Patriotic Air Force Logo Violates Texas School District’s Dress Code

U.S. Air Force Thunderbirds

Twin sisters at a North Texas middle school got the surprise of their young lives when they stumbled into trouble for wearing front-zip hoodies with patriotic U.S. Air Force logos. District officials said that the oversized emblems violated the school’s dress-code policy.

Last Wednesday, Kaidence and Abigail Rolen, wore these patriotic sweatshirts to Aubrey Middle School in Denton County. The Air Force logo consumes most of the hoodie’s back panel, violating a size requirement. If the 11-year-olds wear the sweatshirts again, they may face detention or even suspension. The girls’ father, Phillip Rolen, called it “political correctness gone amok.”

Rolen, a disabled Iraq War Air Force veteran, calls his a very patriotic family. “My wife and I met in the Air Force. The girls were born on an Air Force base.”

Kaidence, told the Denton Record-Chronicle she was admonished both times she wore the sweatshirt because it was out of dress code compliance. She said that the second time, she was asked to put it in her locker. Kaidence said: “It made me feel a little sad and a little bit mad at the same time.”

Rolen said he phoned the middle school principal, Karen Wright, who initially told him an exception could be made. The Denton news outlet noted that Wright asked the girls to bring the jackets to school so she could see them. Later, she said the Air Force logo was fine, just too large for the district’s strict dress code.

“The district has a blanket policy doesn’t allow administrators to make commonsense exceptions to rules that I think most Texans would agree are absolutely superfluous,” Rolen told KTVT 11 (CBS).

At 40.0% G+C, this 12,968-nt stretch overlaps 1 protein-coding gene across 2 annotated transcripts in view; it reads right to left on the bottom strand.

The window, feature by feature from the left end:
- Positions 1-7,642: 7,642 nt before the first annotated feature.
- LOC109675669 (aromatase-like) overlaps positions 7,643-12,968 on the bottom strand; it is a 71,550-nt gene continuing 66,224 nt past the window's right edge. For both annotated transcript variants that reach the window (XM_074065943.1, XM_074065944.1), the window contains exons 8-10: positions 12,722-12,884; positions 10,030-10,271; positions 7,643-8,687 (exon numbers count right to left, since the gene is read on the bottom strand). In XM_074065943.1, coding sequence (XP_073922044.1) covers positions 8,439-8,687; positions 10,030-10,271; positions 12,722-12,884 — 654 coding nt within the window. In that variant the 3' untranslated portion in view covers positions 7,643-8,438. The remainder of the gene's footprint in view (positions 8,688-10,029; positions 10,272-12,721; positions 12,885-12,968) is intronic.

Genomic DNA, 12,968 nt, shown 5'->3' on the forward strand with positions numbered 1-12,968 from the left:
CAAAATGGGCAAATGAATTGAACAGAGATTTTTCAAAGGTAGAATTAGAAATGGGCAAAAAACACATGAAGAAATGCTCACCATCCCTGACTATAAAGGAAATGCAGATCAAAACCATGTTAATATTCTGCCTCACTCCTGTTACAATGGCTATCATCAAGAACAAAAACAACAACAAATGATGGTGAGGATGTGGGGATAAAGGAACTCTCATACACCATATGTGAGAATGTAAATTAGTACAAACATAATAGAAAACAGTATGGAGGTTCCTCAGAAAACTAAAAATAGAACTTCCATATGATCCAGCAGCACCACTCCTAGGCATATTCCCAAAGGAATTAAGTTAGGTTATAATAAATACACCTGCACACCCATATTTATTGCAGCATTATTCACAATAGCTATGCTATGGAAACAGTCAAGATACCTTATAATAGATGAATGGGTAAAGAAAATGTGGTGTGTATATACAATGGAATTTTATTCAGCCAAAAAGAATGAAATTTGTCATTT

Many schools do. According to the American Civil Liberties Union (ACLU), school districts nationwide implemented dress codes over 40 years ago to increase their emphasis on academics, disperse gang activity, and reduce pressures stemming from socioeconomic status.

Aubrey ISD superintendent Debby Sanders clarified the specific issue to KXAS 5 (NBC) in a statement: “Students are allowed to wear solid color ‘hoodies’ that have logos (including military logos) that are smaller than 1 1/2-inch by 1 1/2-inch. Students are welcome to wear outerwear that may have larger logos to and from school, on the bus, to games and after-school activities, but they must be left in lockers during the school day.”

Sanders maintained the district’s decade old dress code compliance was at the heart of the matter, not patriotism. She stated: “Aubrey ISD wholeheartedly supports the men and women who currently serve and have served our nation in military service.” She emphasized that the school has a student dress code to follow “just as our military personnel are expected to wear uniforms.”

She added that dress codes “instill pride, discipline and levels the playing field for students to allow them to focus on learning.”

Moreover, each school year, Aubrey ISD families sign their district’s dress code agreement, which appears in the Student Code of Conduct handbook. It defines acceptable clothing and notes the consequences for breaking the policy.

Last week, an Oregon middle school suspended an 8th grader for wearing a “traditional soldier memorial” T-shirt. In September, Dallas ISD punished a high school student for wearing an American flag T-shirt tucked away beneath a zipped solid colored hoodie, although following further examination, school administrators authorized Old Glory to appear on clothing.

The Rolen family intends to fight against the dress code and the twins will continue to wear their sweatshirts even if it results in disciplinary action, or changing schools.

“I’m just not going to raise my kids where they’re going to tip-toe around their patriotism and their civics,” Rolens told KXAS 5. “We don’t disagree with dress codes. It’s a matter of civics and it’s a matter of patriotism.”

Follow Merrill Hope on Twitter @OutOfTheBoxMom.



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